I teach a workshop about the digital use of Scripture resources in native languages of Mexico and recently I had an interesting “divine appointment” to be able to practice what I preach.
I was at the local post office where I live in northwestern Mexico shipping off a package of CDs, DVDs and microSD cards in the main language I focus on, to a brother in the native region in southern Mexico. While I waited to be attended to, another customer came in. He was there to see if a package for him from Acatlán, Puebla had arrived. I got up my nerve and asked him if that was in the Nahuatl-speaking part of the state of Puebla (since one of the local farm companies has begun contracting people from that area). He said that, no, it is in the Mixtec-speaking area and that he speaks Mixtec. There are speakers of over 100 Mexican language variants that have migrated to this area, but in my several decades here I had NEVER found any speakers of any of the several Pueblan Mixtec languages.
I whipped out my smartphone and began trying to see what was available in his language. I first tried using a language diagnostic app for Mexican languages that we have, but in my hurry, I think I mistyped his village name so wasn’t finding what I was looking for. So, I went to Wycliffe Bible Translatorsꞌ Scripture Earth website (www.scriptureearth.org) and found the page corresponding to his language. While we continued to converse, I opted to quickly install the Android app of the NT using my mobile data and played a short audio sample, confirming that it was the right language. He has a nice smartphone but he doesnꞌt ever have access to free WiFi, so I concluded that the best option would be load up a microSD card for him. I got his phone number and learned he lives in a farming company’s housing unit about 25 minutes from my house.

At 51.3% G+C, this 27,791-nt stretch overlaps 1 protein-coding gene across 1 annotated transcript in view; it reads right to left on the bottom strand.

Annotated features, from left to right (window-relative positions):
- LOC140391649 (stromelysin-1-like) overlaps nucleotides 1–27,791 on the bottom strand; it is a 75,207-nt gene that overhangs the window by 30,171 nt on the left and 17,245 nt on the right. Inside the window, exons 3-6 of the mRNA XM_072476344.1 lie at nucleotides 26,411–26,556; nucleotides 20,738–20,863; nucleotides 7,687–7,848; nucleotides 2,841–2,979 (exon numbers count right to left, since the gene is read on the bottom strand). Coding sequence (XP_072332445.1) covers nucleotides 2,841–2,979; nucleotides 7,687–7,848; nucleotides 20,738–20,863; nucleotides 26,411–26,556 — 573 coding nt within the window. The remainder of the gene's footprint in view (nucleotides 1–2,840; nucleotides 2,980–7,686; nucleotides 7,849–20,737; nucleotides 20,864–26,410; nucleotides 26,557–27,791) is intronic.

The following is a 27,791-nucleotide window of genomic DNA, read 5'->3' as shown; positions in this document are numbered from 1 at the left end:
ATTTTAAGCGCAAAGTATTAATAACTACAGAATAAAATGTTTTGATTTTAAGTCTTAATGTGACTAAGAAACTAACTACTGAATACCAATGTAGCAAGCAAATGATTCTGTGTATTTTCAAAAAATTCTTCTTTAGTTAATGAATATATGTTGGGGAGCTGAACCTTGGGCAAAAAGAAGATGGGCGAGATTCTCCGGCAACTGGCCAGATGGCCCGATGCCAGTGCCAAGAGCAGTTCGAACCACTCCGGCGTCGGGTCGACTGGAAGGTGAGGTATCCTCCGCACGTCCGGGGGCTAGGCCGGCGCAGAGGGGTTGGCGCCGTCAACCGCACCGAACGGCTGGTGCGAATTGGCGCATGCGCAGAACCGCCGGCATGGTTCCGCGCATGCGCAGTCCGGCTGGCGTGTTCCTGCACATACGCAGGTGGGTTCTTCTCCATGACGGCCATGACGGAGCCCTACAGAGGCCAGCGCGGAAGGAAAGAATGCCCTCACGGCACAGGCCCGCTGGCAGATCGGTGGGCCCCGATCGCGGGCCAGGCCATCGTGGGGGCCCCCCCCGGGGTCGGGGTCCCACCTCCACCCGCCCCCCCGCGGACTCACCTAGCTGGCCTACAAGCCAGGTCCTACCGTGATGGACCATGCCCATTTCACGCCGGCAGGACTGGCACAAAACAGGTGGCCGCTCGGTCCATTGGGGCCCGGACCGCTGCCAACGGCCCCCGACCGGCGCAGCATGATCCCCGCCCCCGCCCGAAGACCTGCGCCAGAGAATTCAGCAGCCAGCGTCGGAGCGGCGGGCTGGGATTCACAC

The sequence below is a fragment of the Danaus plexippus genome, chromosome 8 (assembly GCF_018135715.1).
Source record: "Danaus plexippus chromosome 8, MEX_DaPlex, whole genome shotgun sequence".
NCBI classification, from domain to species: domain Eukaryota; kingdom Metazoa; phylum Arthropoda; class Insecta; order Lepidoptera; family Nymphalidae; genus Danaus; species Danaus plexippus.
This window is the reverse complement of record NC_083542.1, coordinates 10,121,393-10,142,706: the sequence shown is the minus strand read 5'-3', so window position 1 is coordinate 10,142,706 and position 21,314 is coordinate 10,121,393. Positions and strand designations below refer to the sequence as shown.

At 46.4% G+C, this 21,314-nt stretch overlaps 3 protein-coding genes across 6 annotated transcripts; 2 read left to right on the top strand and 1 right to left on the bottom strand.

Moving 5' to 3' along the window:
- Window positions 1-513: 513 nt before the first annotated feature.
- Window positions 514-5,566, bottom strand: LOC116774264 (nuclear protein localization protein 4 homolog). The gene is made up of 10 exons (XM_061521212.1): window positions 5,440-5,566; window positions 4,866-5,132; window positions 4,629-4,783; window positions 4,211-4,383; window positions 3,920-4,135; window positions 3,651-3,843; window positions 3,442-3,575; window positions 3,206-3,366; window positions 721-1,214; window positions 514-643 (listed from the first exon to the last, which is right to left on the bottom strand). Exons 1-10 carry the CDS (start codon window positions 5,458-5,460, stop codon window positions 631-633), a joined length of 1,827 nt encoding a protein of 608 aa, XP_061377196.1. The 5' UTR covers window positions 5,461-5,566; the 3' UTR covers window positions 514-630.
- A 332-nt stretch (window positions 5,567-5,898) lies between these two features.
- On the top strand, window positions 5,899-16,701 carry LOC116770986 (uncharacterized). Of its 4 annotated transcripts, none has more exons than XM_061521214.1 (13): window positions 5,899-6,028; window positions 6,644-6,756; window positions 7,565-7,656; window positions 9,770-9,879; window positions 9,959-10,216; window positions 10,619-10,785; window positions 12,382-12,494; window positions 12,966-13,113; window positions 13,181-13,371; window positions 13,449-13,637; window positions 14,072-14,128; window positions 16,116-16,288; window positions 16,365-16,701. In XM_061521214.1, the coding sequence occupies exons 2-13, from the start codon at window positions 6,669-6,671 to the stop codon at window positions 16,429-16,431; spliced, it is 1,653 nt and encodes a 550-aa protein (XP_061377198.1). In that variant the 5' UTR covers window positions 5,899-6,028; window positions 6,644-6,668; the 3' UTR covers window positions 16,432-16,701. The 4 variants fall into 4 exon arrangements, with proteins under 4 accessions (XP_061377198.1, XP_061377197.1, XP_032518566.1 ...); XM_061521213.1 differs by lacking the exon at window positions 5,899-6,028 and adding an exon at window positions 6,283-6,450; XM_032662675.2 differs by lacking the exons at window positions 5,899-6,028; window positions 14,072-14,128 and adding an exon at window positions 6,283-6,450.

Upon arriving home, I downloaded the audio New Testament from bible.is, the apk file of the Android NT app with integrated audio from Scripture Earth, the Jesus film in two resolutions from jesusfilm.org, and two recordings from globalrecordings.net and loaded them onto a 4GB microSD card. Together with the microSD card I also included business cards for both Scripture Earth and the bible.is app so that, if he likes the resources, he can share with family and friends back in the village how to access them online. Once done, I called him, and he was still in town at the flea market, so we arranged a quick encounter so I could deliver the card to him. He was blown away – I guess thatꞌs how “divine appointments” are sometimes. We talked for a while. He remembers the missionary linguist fondly from his childhood years and says he is a living legend in his town.
A few weeks later, after a little phone tag, the man and I connected again, and we had a pleasant extended conversation. He and the family have been watching the Jesus film on his cell phone and he was very enthusiastic about it. During the conversation I realized he hadn’t found the other resources on the card, though I had mentioned them to him when I gave it to him. So, I explained again. He had mentioned that his kids have a laptop and a USB adapter, so I encouraged him to use it to view the high-resolution version of the Jesus film. He also told me that he called his sister back in the village and told her about the movie, and one of her children is going to help her look for it on the internet. Since this man’s children speak Spanish much better than Mixtec, I told him how to locate and connect by WiFi to a BibleBox (with resources in about 100 languages) that I prepared for placement in his housing unit, to download a variety of Spanish resources, too. I have an open invitation to meet with him again when Iꞌm in his neck of the woods, which I plan to take him up on. I am SO glad I spoke up that day at the post office and accepted Godꞌs “divine appointment”.
This account of a “divine appointment” was submitted by one of our ministry partners.